** (out of 5)
August 16, 2013
Aaron Taylor-Johnson as KICK-ASS
Christopher Mintz-Plasse as CHRIS D’AMICO
Chloë Grace Moretz as HIT-GIRL
Jim Carrey as COLONEL STARS AND STRIPES
Donald Faison as DOCTOR GRAVITY
Lindy Booth as NIGHT BITCH
Clark Duke as MARTY EISENBERG
Morris Chestnut as DETECTIVE MARCUS WILLIAMS
Directed by: Jeff Wadlow
BY KEVIN CARR
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It’s not uncommon for me to revisit the first film or two before watching a sequel. I did not do it this time for “Kick-Ass 2,” and I’m wondering if that was a good or bad decision.
I did go back and read my review of the first film, which I liked quite a bit. Not only would seeing “Kick-Ass” right before “Kick-Ass 2” have accentuated the fact that the former is a far superior film, I would have also been reminded of how much fun I had watching it. That would have possibly soured my taste for “Kick-Ass 2” even more because this film is anything but fun. In fact, it’s downright depressing.
On one hand, “Kick-Ass 2” follows a predictable pattern for a superhero franchise: Make the second film darker and grittier, and have the hero (or heroes, in this case) face a crisis of identity with their secretive normal life.
The problem with falling into this pattern is that the original “Kick-Ass” was already quite dark. By making “Kick-Ass 2” a darker film, it just made it bleak and depressing. Moreover, when shit really starts to get real in “Kick-Ass 2,” it’s downright unpleasant (and not in a good way).
As I understand it, “Kick-Ass 2” is pretty true to the original graphic novel sequel and its sister publication about Hit-Girl. However, watching this film reminded me that comics are a very different medium than movies. The baggage of a comic book – including the prolific use of narration, the simplification of dialogue for space economy and a somewhat choppy story that comes from cramming your plot into eight panels a page – becomes glaring problems in the film.
Plus, combining the two graphic novels mashes them up too much, and we’re left with a disjointed tale that really has no lead character. In these stories, Kick-Ass (Aaron Taylor-Johnson) and Hit-Girl (Chloë Grace Moretz) deal with their own family issues. Kick-Ass has to live with his oblivious but weirdly overbearing father, who doesn’t want him to be a superhero any more. Hit-Girl is still recovering from losing her father while trying to navigate the sea of popularity at school in a storyline that feels like just another “Heathers” rip-off.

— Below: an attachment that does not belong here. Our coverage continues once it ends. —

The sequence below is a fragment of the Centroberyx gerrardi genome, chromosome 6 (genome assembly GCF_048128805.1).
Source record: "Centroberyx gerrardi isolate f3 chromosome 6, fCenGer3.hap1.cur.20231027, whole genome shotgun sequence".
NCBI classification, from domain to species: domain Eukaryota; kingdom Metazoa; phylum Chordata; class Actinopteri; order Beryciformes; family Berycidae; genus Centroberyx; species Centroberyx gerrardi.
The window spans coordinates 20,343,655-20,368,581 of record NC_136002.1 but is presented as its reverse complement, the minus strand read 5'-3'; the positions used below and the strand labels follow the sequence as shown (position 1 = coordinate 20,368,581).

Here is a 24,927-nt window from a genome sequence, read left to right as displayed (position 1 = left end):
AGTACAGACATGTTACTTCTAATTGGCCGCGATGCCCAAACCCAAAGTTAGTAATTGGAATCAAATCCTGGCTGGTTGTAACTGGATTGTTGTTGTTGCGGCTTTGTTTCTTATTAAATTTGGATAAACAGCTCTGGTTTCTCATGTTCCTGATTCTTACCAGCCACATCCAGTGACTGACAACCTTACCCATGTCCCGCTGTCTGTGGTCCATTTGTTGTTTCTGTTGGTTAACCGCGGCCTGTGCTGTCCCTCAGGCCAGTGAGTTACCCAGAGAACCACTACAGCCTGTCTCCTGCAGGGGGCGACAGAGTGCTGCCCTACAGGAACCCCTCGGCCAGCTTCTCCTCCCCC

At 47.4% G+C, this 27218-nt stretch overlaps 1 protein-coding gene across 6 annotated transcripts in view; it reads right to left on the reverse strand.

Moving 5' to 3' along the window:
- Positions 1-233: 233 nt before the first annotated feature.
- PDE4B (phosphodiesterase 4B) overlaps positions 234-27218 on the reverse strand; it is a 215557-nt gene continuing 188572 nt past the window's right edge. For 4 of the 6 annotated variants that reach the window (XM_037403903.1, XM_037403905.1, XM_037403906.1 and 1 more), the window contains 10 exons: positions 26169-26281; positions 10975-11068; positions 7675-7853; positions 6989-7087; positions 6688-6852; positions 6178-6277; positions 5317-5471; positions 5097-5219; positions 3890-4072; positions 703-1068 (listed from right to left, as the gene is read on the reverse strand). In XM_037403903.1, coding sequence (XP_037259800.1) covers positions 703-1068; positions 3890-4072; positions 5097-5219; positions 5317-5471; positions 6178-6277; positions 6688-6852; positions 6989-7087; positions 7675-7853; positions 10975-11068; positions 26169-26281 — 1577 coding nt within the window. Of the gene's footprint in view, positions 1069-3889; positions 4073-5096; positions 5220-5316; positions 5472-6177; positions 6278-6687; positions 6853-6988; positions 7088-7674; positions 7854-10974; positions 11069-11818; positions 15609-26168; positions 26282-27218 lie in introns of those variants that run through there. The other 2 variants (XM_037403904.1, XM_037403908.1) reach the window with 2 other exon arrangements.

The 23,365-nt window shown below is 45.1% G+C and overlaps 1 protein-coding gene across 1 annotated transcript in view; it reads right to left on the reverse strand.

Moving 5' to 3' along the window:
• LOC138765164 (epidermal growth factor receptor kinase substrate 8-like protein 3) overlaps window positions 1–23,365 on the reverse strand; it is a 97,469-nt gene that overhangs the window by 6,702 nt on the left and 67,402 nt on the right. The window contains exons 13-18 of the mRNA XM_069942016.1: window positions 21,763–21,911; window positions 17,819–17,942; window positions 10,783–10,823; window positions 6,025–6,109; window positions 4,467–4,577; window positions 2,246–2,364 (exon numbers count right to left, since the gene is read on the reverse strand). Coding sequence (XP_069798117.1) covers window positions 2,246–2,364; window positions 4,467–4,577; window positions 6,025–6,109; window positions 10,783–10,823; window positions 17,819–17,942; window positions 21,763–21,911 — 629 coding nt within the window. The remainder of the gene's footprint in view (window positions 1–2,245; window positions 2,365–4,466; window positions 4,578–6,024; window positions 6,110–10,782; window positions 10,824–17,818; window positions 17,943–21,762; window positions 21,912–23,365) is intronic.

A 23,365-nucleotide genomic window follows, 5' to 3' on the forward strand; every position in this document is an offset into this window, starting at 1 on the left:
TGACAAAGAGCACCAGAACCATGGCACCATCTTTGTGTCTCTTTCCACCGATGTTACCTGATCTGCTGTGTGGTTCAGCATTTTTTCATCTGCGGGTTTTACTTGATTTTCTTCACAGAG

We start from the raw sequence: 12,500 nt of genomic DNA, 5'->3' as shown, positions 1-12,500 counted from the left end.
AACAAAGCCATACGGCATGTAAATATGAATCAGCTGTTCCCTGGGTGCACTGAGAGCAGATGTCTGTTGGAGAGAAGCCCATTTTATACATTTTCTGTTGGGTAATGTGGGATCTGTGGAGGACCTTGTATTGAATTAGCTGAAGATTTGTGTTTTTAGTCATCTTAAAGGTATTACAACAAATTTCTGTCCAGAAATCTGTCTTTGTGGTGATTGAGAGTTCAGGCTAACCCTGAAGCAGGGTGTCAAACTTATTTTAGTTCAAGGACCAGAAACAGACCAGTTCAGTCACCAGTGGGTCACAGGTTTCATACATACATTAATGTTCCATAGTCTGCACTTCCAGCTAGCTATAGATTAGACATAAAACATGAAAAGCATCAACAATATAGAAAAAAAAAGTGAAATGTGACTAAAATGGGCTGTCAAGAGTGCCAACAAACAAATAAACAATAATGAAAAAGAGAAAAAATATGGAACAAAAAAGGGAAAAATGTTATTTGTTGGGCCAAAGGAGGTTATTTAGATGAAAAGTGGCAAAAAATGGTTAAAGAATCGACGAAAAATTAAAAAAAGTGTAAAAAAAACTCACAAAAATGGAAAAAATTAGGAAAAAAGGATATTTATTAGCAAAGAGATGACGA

Meanwhile, Chris D’Amico (Christopher Mintz-Plasse) hasn’t forgiven Kick-Ass for killing his father. To exact revenge, Chris puts the Red Mist aside and becomes “The Mother Fucker,” what he sees as the first real-life supervillain. He then gathers a group of henchmen to help him bring down Kick-Ass.
One of my gripes with the first film, and it’s shoe-horned into this movie as well, is the absurd attempt to present this as what could happen if real people became superheroes. I’m all for excess and fun violence in movies, but these movies are no more realistic than the “Iron Man” films, or even “Peter Porker, the Spectacular Spider-Ham.” It wouldn’t be so bad if the film didn’t keep throwing down lines about how this is what happens in real life.
This is indicative of the movie not realizing what it is trying to be. Is it an over-the-top superhero movie? Or is it a depiction of what might really happen if people became masked vigilantes.
Similarly, the film tries to balance between satire and social commentary, and it often stumbles off this fine line. The extreme violence is often played off as humorous (which it can be), but then it present really horrible and emotional moments for the characters. Even then, these moments spin on a dime and become farcical again.
This ends up being confusing, as if the filmmakers wanted to deliver a bitingly sardonic satire of violence in society, but the studio was forcing them to make a mainstream superhero movie. In the end, no one wins on this battlefield.
Between the competing storylines and the murky focus of the film, “Kick-Ass 2” ends up being a conundrum that is neither entertaining nor fun.